CLEVELAND — On Monday morning, the NFL's Disciplinary Officer, former U.S. District Judge Sue L. Robinson, suspended Cleveland Browns quarterback Deshaun Watson for the first six games of the 2022 NFL season for violating the league's personal conduct policy, according to multiple reports.
That doesn't necessarily mean, however, that Watson will be serving a six-game suspension.
Under the league's current collective bargaining agreement (CBA), while Robinson -- who was jointly appointed by the NFL and NFL Players Association (NFLPA) -- issues the initial ruling in the case, either side has the ability to make an appeal. In a statement released on Sunday night, the NFLPA and Watson stated their intent not to appeal Robinson's ruling and implored the NFL not to either.
Whether or not the league will ultimately appeal remains unclear. How would such an appeal work? From Article 46, Section V of the 2020 CBA:
"The Disciplinary Officer’s disciplinary determination will be final and binding subject only to the right of either party to appeal to the Commissioner. The appeal shall be in writing within three business days of the Disciplinary Officer’s decision, and any response to the appeal shall be filed in writing within two business days thereafter. The appeal shall be limited to arguments why, based on the evidentiary record below, the amount of discipline, if any, should be modified. The Commissioner or his designee will issue a written decision that will constitute full, final and complete disposition of the dispute and will be binding upon the player(s), Club(s) and the parties to this Agreement."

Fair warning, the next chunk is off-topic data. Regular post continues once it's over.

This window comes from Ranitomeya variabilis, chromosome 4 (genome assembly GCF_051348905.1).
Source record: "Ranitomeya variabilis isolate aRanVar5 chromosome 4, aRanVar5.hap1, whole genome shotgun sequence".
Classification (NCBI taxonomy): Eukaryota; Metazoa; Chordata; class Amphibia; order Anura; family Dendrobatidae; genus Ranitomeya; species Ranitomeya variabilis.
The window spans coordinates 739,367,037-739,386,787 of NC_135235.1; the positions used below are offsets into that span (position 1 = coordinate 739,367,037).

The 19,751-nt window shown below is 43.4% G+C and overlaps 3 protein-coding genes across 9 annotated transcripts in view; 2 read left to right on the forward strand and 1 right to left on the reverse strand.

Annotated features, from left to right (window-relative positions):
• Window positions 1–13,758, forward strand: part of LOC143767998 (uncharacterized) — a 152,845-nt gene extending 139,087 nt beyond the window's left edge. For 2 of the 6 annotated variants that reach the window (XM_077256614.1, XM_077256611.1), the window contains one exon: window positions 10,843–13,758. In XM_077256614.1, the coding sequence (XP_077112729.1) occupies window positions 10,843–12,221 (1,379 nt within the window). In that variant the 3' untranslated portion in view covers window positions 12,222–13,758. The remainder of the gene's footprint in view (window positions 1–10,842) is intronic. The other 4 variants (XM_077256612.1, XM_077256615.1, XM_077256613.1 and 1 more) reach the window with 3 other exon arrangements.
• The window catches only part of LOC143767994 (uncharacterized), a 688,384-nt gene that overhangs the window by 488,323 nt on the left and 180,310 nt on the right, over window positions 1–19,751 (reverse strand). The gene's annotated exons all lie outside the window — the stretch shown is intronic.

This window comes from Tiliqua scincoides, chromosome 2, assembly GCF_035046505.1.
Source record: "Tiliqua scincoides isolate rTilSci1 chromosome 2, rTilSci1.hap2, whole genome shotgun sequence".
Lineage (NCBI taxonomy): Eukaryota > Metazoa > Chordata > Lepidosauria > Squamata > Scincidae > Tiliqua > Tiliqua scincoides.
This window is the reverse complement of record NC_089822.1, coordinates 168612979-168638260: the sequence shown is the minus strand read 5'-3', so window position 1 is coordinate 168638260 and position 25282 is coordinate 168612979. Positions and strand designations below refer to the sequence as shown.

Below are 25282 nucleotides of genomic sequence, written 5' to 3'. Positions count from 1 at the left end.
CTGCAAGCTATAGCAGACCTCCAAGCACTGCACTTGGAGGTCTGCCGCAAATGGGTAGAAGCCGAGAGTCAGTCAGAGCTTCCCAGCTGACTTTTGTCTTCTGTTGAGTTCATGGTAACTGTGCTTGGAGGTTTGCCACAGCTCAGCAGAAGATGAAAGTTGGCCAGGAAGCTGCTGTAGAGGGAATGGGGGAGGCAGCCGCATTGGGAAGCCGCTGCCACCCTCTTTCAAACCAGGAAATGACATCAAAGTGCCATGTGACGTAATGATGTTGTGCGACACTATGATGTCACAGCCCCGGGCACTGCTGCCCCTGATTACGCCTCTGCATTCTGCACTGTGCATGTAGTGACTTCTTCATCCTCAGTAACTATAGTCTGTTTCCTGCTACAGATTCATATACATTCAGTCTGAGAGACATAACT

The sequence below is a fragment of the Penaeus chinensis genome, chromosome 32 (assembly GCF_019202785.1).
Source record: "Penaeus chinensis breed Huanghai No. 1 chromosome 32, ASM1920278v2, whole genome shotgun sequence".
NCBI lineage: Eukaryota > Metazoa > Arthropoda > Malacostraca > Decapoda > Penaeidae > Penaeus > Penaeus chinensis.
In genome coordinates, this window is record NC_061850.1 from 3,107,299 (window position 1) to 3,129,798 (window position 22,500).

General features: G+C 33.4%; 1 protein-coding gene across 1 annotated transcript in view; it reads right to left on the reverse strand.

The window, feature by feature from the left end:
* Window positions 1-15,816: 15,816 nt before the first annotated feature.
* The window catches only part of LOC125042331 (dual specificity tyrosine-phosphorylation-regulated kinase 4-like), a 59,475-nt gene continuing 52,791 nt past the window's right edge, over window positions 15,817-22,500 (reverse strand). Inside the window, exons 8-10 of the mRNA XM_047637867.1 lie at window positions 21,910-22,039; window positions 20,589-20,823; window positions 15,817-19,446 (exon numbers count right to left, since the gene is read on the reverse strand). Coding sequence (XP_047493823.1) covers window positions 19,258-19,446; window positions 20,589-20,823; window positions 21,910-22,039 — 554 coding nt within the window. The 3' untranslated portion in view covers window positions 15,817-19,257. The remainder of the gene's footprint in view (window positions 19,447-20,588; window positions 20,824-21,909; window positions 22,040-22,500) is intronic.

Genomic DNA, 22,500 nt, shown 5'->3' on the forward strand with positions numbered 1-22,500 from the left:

That NFL Commissioner Roger Goodell has the ability to make the ruling on any such appeal is notable, considering that the league was reportedly pushing for Watson to be suspended indefinitely and at a minimum, for one season. As noted in the CBA, any such modification to Robinson's ruling would need to be made on the basis of evidence that was provided at last month's disciplinary hearing in Delaware.
Last month, the league presented evidence from five cases -- one of which was thrown out -- regarding allegations of sexual misconduct made against Watson during his time as a member of the Houston Texans. Dating back to last year, 25 women filed civil lawsuits against the three-time Pro Bowl quarterback, who has since settled 23 of those cases, with a 24th having been dropped.
Two Texas grand juries have also declined to indict Watson on any criminal charges regarding the allegations. The Texans have reached settlements with 30 women regarding allegations that they enabled the star quarterback's behavior.
Should Watson's suspension stand at six games, he is scheduled to make his Browns debut on the road vs. the Baltimore Ravens on Oct. 23. Veteran free agent signee Jacoby Brissett is currently expected to start at quarterback for Cleveland in Watson's absence.